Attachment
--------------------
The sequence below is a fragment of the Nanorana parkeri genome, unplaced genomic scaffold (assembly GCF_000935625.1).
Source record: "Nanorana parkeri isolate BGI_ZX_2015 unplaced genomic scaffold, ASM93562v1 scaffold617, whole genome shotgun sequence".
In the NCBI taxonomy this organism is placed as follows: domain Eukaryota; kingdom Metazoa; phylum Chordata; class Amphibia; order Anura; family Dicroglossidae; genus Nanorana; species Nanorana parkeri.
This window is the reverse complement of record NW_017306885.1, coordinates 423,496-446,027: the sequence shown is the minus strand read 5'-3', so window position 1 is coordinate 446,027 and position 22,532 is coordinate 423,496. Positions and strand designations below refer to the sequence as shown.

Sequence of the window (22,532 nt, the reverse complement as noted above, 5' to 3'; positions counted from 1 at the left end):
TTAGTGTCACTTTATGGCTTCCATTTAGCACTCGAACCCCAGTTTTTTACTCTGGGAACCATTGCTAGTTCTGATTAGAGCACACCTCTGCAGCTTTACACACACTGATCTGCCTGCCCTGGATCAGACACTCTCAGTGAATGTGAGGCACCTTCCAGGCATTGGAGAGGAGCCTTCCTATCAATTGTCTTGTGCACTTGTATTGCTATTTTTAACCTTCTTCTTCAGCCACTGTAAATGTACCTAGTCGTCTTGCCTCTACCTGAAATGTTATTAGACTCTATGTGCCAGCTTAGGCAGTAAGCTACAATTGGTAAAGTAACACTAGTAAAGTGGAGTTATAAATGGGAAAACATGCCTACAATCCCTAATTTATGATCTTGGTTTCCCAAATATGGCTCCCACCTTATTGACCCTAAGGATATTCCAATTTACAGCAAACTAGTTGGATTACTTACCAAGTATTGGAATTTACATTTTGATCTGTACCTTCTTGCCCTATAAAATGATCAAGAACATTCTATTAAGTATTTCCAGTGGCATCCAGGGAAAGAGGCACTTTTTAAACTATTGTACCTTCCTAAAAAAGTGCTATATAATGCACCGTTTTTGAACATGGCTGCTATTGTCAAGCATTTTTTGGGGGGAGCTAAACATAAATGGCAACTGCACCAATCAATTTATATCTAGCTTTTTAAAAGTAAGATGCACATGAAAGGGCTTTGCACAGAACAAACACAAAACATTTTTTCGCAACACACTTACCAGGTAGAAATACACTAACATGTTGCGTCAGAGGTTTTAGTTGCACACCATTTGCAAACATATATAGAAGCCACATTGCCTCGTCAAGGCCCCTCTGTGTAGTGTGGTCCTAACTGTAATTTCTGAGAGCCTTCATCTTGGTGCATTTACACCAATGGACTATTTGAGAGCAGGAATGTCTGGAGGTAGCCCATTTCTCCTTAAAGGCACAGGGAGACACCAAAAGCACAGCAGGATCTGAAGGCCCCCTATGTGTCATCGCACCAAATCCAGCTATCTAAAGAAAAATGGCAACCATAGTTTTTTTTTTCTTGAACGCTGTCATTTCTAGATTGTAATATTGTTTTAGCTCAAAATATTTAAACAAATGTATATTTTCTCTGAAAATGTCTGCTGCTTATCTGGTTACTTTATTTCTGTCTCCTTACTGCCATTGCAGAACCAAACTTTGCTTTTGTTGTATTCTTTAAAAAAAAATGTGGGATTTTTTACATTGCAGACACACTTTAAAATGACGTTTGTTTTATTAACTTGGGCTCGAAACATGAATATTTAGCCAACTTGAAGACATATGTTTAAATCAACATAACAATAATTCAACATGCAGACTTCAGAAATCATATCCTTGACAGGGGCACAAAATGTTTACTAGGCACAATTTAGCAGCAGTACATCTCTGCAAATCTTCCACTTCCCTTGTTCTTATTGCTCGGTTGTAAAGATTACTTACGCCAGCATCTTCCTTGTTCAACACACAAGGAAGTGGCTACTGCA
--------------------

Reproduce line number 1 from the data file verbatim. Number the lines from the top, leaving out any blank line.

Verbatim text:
The sequence below is a fragment of the Nanorana parkeri genome, unplaced genomic scaffold (assembly GCF_000935625.1).